danah boyd\'s ode to good handwriting, and lament to its passing

How little do web users read? Even less than you think

Before you struggle too hard and long over that golden prose you’ve drafted for your web site, consider this statistic, as cited on Jakob Nielsen’s USEIT.com site last week:

On average, users [in the study discussed] will have time to read 28% of the words if they devote all of their time to reading. More realistically, users will read about 20% of the text on the average page.

The takeaway: Write as though your reader has one foot out the door and the other on a banana peel. Get to the point and then move on!

Video shows the use of buying modes in persuasion architecture

Personas are used to help in web design — especially in optimizing its content. The goal is to identify important user types and speak to them in their own language. Personas are traditionally archetypes, such as the following (these are summaries of longer personas, pulled from three randomly-selected persona sets):

  • A single, 50-something female executive researching healthcare options for her mother, and intending to share her findings with her siblings
  • A young man who works as a car mechanic, considering buying an engagement ring online and afraid of making a mistake
  • An elected city official responsible for recommending a source for a fleet of utility vehicles, who is unaccustomed to using the internet

Purchasing styles are implied within those personas, and those varying styles are key to how a site is designed to cultivate interest and close the online sale. It’s knowledge of these varying purchasing styles that helps set the tone and composition of a site — choosing what goes where on a page, and how is it presented.

This begs the question: Since purchasing styles are so important, why can’t you focus on those alone, and place other aspects of a persona on the back burner? The answer is you can.

Roy H. Williams, along with The Eisenburg Brothers, tout a four-quadrant system for categorizing a person’s purchasing style. It is as follows:

  1. Fast + Logical = “Competitive”
  2. Fast + Emotional = “Spontaneous”
  3. Slow + Emotional = “Humanistic”
  4. Slow + Logical = “Methodical”

These Modes of Persuasion Architecture are described at length in Waiting for Your Cat to Bark?: Persuading Customers When They Ignore Marketing.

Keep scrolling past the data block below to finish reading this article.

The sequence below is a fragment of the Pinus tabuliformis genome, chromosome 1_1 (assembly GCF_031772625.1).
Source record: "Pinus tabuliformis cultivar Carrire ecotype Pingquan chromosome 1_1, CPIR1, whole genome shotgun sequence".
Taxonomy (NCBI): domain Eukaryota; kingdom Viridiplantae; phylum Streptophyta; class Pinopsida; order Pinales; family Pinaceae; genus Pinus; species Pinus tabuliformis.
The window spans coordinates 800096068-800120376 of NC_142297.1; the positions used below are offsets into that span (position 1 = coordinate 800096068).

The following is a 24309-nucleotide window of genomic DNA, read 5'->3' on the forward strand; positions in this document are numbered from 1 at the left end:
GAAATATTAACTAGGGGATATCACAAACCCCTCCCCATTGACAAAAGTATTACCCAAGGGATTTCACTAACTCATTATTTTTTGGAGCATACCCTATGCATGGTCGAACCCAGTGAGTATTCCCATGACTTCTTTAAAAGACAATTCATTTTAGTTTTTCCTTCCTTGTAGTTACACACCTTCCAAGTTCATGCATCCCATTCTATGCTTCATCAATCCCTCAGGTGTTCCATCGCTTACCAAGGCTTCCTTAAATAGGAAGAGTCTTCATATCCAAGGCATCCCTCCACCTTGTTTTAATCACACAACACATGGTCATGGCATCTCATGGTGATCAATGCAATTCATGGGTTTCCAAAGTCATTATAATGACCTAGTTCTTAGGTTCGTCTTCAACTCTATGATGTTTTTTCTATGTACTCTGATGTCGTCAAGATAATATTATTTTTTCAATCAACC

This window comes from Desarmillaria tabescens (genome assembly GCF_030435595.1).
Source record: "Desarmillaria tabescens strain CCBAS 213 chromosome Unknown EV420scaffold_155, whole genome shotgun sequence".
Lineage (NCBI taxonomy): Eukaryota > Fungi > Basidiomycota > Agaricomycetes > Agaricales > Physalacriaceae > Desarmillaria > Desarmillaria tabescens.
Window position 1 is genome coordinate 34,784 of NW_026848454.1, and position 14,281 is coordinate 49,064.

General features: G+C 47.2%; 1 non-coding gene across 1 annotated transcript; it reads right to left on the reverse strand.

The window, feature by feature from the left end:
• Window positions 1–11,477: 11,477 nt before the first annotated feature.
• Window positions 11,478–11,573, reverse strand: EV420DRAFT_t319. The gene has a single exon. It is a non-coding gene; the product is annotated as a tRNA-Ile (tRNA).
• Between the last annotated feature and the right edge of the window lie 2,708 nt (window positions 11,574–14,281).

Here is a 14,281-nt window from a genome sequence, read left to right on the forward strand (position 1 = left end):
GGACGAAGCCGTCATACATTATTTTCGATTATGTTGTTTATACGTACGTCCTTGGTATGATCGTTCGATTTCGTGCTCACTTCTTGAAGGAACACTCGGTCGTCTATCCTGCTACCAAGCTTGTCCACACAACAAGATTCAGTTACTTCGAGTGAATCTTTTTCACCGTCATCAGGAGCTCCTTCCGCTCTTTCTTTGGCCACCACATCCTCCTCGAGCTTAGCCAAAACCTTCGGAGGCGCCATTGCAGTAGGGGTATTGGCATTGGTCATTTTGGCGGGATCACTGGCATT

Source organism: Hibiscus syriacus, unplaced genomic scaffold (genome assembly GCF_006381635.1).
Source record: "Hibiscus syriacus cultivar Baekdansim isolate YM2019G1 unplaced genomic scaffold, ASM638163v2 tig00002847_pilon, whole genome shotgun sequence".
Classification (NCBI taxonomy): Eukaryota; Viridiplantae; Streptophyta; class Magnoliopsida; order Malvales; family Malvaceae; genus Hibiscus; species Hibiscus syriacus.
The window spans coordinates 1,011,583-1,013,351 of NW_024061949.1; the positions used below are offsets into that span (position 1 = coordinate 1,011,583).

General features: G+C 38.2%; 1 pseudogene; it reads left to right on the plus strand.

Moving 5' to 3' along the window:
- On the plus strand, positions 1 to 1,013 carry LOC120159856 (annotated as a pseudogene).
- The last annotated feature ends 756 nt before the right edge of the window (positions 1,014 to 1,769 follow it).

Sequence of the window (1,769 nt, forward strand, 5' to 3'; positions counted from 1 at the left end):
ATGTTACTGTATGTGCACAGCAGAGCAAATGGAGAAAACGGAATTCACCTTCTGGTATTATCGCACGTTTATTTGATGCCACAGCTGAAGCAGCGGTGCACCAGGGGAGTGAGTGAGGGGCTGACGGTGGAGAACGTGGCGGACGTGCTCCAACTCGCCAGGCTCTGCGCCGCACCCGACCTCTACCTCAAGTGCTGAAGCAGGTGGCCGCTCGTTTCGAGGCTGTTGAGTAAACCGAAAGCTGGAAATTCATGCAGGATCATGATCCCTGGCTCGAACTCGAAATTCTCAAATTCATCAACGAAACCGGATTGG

View this video

Books like this one from The Brothers Eisenberg are all well and good. But they can be fairly lifeless. Then, this morning, I saw their dimensional approach brought to life. It was in a video produced by Patrick Sullivan, Jr., showing the home page of Mint.com, a slick personal finance site. See for yourself how various modes of purchasing are successfully addressed on this excellent site.

Is “click here” the web equivilent of an ugly red sticker?

A background in direct response can warp a person for life. Just ask a typical ad agency creative director. In a past agency, where I started out as the lone voice in all things direct marketing, I seriously think the creatives wanted to have me committed. I was reminded of that time in my career when I read this post in Copyblogger:

Many years ago, an advertising agency in my neighborhood hired me to consult on a direct mail project for one of the biggest nonprofit organizations in the country. One glance at the client’s test results revealed that the successful mail pieces featured big red stickers, the kind you often see on magazine subscription offers.

So one of my recommendations was to use a sticker in the new direct mail piece. From the expression on the designer’s face, you would have thought I had just relieved myself on the conference room carpet. He crinkled his nose in disgust and informed me that the agency “didn’t do stickers. They’re tacky.”

Needless to say the red sticker mailing, running as a control, continued to out-perform more attractive test packages. The ugly and unsophisticated won out, in terms of effectiveness, over the attractive and more contemporary.
Click here graphicI was thinking of this while participating in a discussion recently on the pros and cons of using “Click here” as an inducement.

Our team’s stance is simple and non-negotiable: The practice is bad form. They’re in good company. Jacob Nielsen, the Moses of usability best practices, carved his own Ten Commandments of web design on a virtual stone tablet, and #2 included “Don’t use ‘click here’ or other non-descriptive link text.”

Built into this commandment is the crux of his reasoning. If you employ link text that is not descriptive, you’ve wasting valuable words. But is this waste always sinful?

Effective Versus Efficient